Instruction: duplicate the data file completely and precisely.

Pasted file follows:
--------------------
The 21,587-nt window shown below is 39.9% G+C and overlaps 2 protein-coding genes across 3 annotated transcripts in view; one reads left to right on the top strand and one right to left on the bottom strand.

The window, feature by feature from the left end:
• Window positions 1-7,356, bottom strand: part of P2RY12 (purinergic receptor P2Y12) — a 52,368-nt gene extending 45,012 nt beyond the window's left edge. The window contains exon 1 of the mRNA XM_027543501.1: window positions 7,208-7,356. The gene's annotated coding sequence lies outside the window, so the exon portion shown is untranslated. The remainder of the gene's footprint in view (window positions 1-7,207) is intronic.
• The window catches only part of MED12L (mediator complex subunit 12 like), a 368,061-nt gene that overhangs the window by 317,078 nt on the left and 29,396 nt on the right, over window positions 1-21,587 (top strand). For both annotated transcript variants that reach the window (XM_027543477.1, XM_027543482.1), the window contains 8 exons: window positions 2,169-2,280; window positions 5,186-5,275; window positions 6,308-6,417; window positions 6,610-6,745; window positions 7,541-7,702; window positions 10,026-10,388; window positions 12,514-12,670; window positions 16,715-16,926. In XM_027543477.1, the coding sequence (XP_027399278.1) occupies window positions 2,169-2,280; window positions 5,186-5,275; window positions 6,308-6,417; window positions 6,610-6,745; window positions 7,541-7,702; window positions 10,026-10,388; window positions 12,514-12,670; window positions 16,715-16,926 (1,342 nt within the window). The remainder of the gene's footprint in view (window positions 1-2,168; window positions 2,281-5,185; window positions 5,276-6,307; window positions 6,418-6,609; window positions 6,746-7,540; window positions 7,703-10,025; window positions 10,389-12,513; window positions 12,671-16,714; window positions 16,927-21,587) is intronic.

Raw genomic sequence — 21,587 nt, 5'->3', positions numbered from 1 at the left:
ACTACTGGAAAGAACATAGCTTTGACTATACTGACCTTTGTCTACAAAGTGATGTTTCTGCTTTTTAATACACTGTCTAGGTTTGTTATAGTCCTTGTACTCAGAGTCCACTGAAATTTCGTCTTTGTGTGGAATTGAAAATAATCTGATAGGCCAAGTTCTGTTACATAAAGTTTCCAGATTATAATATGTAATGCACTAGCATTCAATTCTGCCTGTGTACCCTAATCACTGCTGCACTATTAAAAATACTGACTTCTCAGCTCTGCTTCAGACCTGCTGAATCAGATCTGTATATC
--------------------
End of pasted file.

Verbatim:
The 21,587-nt window shown below is 39.9% G+C and overlaps 2 protein-coding genes across 3 annotated transcripts in view; one reads left to right on the top strand and one right to left on the bottom strand.

The window, feature by feature from the left end:
• Window positions 1-7,356, bottom strand: part of P2RY12 (purinergic receptor P2Y12) — a 52,368-nt gene extending 45,012 nt beyond the window's left edge. The window contains exon 1 of the mRNA XM_027543501.1: window positions 7,208-7,356. The gene's annotated coding sequence lies outside the window, so the exon portion shown is untranslated. The remainder of the gene's footprint in view (window positions 1-7,207) is intronic.
• The window catches only part of MED12L (mediator complex subunit 12 like), a 368,061-nt gene that overhangs the window by 317,078 nt on the left and 29,396 nt on the right, over window positions 1-21,587 (top strand). For both annotated transcript variants that reach the window (XM_027543477.1, XM_027543482.1), the window contains 8 exons: window positions 2,169-2,280; window positions 5,186-5,275; window positions 6,308-6,417; window positions 6,610-6,745; window positions 7,541-7,702; window positions 10,026-10,388; window positions 12,514-12,670; window positions 16,715-16,926. In XM_027543477.1, the coding sequence (XP_027399278.1) occupies window positions 2,169-2,280; window positions 5,186-5,275; window positions 6,308-6,417; window positions 6,610-6,745; window positions 7,541-7,702; window positions 10,026-10,388; window positions 12,514-12,670; window positions 16,715-16,926 (1,342 nt within the window). The remainder of the gene's footprint in view (window positions 1-2,168; window positions 2,281-5,185; window positions 5,276-6,307; window positions 6,418-6,609; window positions 6,746-7,540; window positions 7,703-10,025; window positions 10,389-12,513; window positions 12,671-16,714; window positions 16,927-21,587) is intronic.

Raw genomic sequence — 21,587 nt, 5'->3', positions numbered from 1 at the left:
ACTACTGGAAAGAACATAGCTTTGACTATACTGACCTTTGTCTACAAAGTGATGTTTCTGCTTTTTAATACACTGTCTAGGTTTGTTATAGTCCTTGTACTCAGAGTCCACTGAAATTTCGTCTTTGTGTGGAATTGAAAATAATCTGATAGGCCAAGTTCTGTTACATAAAGTTTCCAGATTATAATATGTAATGCACTAGCATTCAATTCTGCCTGTGTACCCTAATCACTGCTGCACTATTAAAAATACTGACTTCTCAGCTCTGCTTCAGACCTGCTGAATCAGATCTGTATATC